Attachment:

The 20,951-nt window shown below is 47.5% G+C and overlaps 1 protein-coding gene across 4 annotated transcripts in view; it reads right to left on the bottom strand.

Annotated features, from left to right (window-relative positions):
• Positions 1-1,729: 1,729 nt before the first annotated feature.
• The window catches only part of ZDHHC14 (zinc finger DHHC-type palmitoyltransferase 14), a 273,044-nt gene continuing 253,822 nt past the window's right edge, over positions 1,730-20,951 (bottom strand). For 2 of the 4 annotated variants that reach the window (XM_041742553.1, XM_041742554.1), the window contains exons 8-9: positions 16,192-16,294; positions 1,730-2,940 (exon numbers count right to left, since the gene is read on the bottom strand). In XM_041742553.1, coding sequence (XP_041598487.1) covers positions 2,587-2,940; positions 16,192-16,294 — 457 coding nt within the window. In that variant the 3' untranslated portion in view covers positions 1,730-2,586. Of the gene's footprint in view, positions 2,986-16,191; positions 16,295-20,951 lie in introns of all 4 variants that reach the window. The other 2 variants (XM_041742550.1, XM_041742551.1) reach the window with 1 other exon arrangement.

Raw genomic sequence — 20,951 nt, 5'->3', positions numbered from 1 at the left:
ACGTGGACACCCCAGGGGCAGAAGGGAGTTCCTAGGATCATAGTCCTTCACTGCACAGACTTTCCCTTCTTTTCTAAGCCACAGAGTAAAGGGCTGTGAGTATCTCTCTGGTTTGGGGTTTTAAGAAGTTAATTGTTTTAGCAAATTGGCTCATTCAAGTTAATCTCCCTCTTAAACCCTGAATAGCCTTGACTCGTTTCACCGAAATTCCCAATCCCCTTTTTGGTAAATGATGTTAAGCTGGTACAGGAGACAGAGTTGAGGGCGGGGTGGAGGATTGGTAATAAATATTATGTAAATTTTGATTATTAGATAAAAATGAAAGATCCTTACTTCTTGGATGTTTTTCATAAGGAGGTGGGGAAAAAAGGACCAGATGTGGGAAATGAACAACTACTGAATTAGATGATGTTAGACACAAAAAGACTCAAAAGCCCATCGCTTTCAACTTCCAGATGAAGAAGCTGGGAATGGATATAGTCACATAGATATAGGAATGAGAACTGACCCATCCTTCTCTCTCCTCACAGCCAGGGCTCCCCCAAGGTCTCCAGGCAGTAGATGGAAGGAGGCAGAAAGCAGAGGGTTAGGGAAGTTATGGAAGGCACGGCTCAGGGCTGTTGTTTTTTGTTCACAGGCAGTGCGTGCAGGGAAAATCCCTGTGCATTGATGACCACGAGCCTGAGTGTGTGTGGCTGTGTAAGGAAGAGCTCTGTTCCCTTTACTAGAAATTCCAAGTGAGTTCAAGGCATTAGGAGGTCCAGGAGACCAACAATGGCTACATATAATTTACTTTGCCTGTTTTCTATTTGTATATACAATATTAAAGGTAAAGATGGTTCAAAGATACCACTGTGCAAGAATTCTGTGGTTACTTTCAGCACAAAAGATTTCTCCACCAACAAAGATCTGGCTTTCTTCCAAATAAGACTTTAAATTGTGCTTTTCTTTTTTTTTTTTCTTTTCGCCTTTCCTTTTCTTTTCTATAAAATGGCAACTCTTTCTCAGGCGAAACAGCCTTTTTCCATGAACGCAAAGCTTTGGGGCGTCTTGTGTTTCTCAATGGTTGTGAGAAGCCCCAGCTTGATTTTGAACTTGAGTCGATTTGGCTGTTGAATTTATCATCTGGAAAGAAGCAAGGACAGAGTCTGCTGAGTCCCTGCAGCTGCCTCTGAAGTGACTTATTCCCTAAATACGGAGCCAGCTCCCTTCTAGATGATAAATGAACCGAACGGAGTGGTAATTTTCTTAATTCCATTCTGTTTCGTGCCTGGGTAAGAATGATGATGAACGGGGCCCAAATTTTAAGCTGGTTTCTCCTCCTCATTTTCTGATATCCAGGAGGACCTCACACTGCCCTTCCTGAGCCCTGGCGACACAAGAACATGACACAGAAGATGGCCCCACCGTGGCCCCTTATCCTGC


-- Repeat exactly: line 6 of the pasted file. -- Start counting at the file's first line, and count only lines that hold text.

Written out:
ACGTGGACACCCCAGGGGCAGAAGGGAGTTCCTAGGATCATAGTCCTTCACTGCACAGACTTTCCCTTCTTTTCTAAGCCACAGAGTAAAGGGCTGTGAGTATCTCTCTGGTTTGGGGTTTTAAGAAGTTAATTGTTTTAGCAAATTGGCTCATTCAAGTTAATCTCCCTCTTAAACCCTGAATAGCCTTGACTCGTTTCACCGAAATTCCCAATCCCCTTTTTGGTAAATGATGTTAAGCTGGTACAGGAGACAGAGTTGAGGGCGGGGTGGAGGATTGGTAATAAATATTATGTAAATTTTGATTATTAGATAAAAATGAAAGATCCTTACTTCTTGGATGTTTTTCATAAGGAGGTGGGGAAAAAAGGACCAGATGTGGGAAATGAACAACTACTGAATTAGATGATGTTAGACACAAAAAGACTCAAAAGCCCATCGCTTTCAACTTCCAGATGAAGAAGCTGGGAATGGATATAGTCACATAGATATAGGAATGAGAACTGACCCATCCTTCTCTCTCCTCACAGCCAGGGCTCCCCCAAGGTCTCCAGGCAGTAGATGGAAGGAGGCAGAAAGCAGAGGGTTAGGGAAGTTATGGAAGGCACGGCTCAGGGCTGTTGTTTTTTGTTCACAGGCAGTGCGTGCAGGGAAAATCCCTGTGCATTGATGACCACGAGCCTGAGTGTGTGTGGCTGTGTAAGGAAGAGCTCTGTTCCCTTTACTAGAAATTCCAAGTGAGTTCAAGGCATTAGGAGGTCCAGGAGACCAACAATGGCTACATATAATTTACTTTGCCTGTTTTCTATTTGTATATACAATATTAAAGGTAAAGATGGTTCAAAGATACCACTGTGCAAGAATTCTGTGGTTACTTTCAGCACAAAAGATTTCTCCACCAACAAAGATCTGGCTTTCTTCCAAATAAGACTTTAAATTGTGCTTTTCTTTTTTTTTTTTCTTTTCGCCTTTCCTTTTCTTTTCTATAAAATGGCAACTCTTTCTCAGGCGAAACAGCCTTTTTCCATGAACGCAAAGCTTTGGGGCGTCTTGTGTTTCTCAATGGTTGTGAGAAGCCCCAGCTTGATTTTGAACTTGAGTCGATTTGGCTGTTGAATTTATCATCTGGAAAGAAGCAAGGACAGAGTCTGCTGAGTCCCTGCAGCTGCCTCTGAAGTGACTTATTCCCTAAATACGGAGCCAGCTCCCTTCTAGATGATAAATGAACCGAACGGAGTGGTAATTTTCTTAATTCCATTCTGTTTCGTGCCTGGGTAAGAATGATGATGAACGGGGCCCAAATTTTAAGCTGGTTTCTCCTCCTCATTTTCTGATATCCAGGAGGACCTCACACTGCCCTTCCTGAGCCCTGGCGACACAAGAACATGACACAGAAGATGGCCCCACCGTGGCCCCTTATCCTGC